The analog encoder shown in FIG. 7a is arranged to produce the analog equivalent of the signal format similar to that shown in FIG. 5 in which the C1 signal is deleted for even lines and the C2 signal is deleted for odd lines. Since pixels are not treated individually but rather by low pass filters 302 and 304, the line by line horizontal shift of the missing pixels shown in FIG. 5 is not produced by the encoder shown in FIG. 7a. The structure shown in FIG. 7a is similar to that shown in FIG. 6a but because the C1 signal is to be deleted on even lines while the C2 signal is to be deleted on odd lines, gates 306 and 308 are individually, rather than jointly, controlled. Specifically, for this reason, the output of toggle FV 310 is directly connected to the control input of gate 306 and coupled through an INVERTER 312 to the control input of gate 308.
Since the real C1 and C2 signals occur on different lines, in the analog decoder showing in FIG. 7b, as in the digital decoder shown in FIG. 5b, a time-sharing missing line interpolator, comprising line stores 406 and 408, attenuators 410 and 411 and an adder 412 arranged as in the structure of FIG. 6b, is employed. An input multiplexer 432 similar in function to input multiplexer 232 of the digital encoder shown in FIG. 5b and demultiplexers 438 and 440 similar in function to demultiplexers 238 and 240 of the digital decoder shown in FIG. 5b are utilized in the encoder shown in FIG. 7b to provide the input and output switching required for time-sharing the line-interpolation structure.
A number of systems for recording and playing back a conventional interlaced television signal are known in which two color-representative signal components are sequentially recorded in alternate line intervals in order to conserve bandwith. One such system is described in U.S. Pat. No. 3,717,725 issued to Numakuna on Feb. 20, 1973. Other recording and playback systems for interlaced televisions are known in which the luminance signal and the color-representative signals are recorded on separate tracks in order to conserve bandwidth and also prevent undesirable mixing of the luminance and chrominance information. U.S. Pat. No. 4,376,957 issued to Dischert et al. on Mar. 15, 1983 describes such a system. The present signal format, in which the Y luminance signal and the C1 and C2 color-difference signals are processed separately as components, with either both of the color-difference signals being deleted for the same alternate lines as shown in FIG. 4 or with a different one of the color-difference signals being deleted for alternate lines as shown in FIG. 5, is well suited to a recording system including aspects of both of the aforementioned systems. In this system the luminance information and chrominance information are recorded on respective separate tracks, with the chrominance information being recorded in the form of line alternate color representative signal componants. In this regard it is noted that the signal format shown in FIG. 5 is ready for recording in the aforementioned line-alternate manner since the C1' and C2' signals are alternately produced during successive lines. However, for the signal format shown in FIG. 4, since the C1' and C2' signals are simultaneously produced during alternate lines, during each line in which they are present (that is, during each odd line) one of the C1 and C2 signals must be saved for recording in the next line interval while the other one of the C1 and C2 signals is recorded. The manner in which this may be accomplished is shown in FIG. 8.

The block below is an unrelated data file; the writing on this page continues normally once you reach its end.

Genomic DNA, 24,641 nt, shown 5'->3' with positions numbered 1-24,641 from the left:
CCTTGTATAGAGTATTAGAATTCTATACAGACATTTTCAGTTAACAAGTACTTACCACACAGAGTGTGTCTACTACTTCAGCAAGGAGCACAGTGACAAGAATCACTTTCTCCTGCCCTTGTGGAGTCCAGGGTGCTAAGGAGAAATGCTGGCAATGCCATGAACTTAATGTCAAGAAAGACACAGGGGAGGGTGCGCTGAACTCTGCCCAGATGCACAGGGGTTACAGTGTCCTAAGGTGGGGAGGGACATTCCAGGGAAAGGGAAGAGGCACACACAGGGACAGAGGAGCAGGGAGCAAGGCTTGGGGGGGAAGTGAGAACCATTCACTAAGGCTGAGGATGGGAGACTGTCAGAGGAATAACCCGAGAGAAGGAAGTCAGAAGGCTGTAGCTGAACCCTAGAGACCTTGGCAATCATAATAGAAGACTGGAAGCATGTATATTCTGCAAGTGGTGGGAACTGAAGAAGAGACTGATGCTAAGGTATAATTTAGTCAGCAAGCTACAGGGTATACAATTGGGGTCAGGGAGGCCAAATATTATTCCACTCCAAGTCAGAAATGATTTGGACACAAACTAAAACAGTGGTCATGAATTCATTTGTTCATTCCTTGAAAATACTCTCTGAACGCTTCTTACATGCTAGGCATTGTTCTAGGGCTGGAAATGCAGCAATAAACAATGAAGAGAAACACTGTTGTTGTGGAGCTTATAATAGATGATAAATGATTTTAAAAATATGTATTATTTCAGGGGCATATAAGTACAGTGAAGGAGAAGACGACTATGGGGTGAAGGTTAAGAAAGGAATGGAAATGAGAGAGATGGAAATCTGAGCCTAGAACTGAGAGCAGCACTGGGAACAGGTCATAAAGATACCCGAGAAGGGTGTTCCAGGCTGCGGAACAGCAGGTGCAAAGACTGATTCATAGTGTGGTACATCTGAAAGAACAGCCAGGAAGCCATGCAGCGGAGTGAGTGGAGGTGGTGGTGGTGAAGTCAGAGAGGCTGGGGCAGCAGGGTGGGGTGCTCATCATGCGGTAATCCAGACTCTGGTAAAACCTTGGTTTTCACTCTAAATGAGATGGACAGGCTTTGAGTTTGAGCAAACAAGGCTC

The structure of FIG. 8 is arranged to process the digital C1' and C2' samples produced by digital alternate pixel, alternate line selector 100 shown in FIG. 1 assuming the recording will take place in analog form and therefore includes D/A converters. Of course if the recording is in digital form the conversion is not necessary. A similar arrangement can be employed (without the D/A converters) in FIG. 8 to process the analog C1' and C2' signal produced by analog selector 100 shown in FIG. 6a.
Specifically, with respect to the structure shown in FIG. 8, digital C1' and C2' samples are converted to analog form by D/A converters 502 and 504, respectively. During each odd line, when both of the analog signals C1' and C2' are simultaneously produced, analog signal C1' is coupled by a multiplexer 506 to a transducer 508 for recording on the magnetic tape in response to the high logic level of a line select signal produced by a toggle FF 510 and analog signal C2' is coupled to analog line store 512 for storage. During each even line, when neither of signals C1' and C2' is produced, the C2' signal stored in line store 512 during the previous odd line is coupled by multiplexer 506 to transducer 508 for recording in response to the low logic level of the line select signal. Thus, the C1' and C2' signals are alternately recorded during successive lines.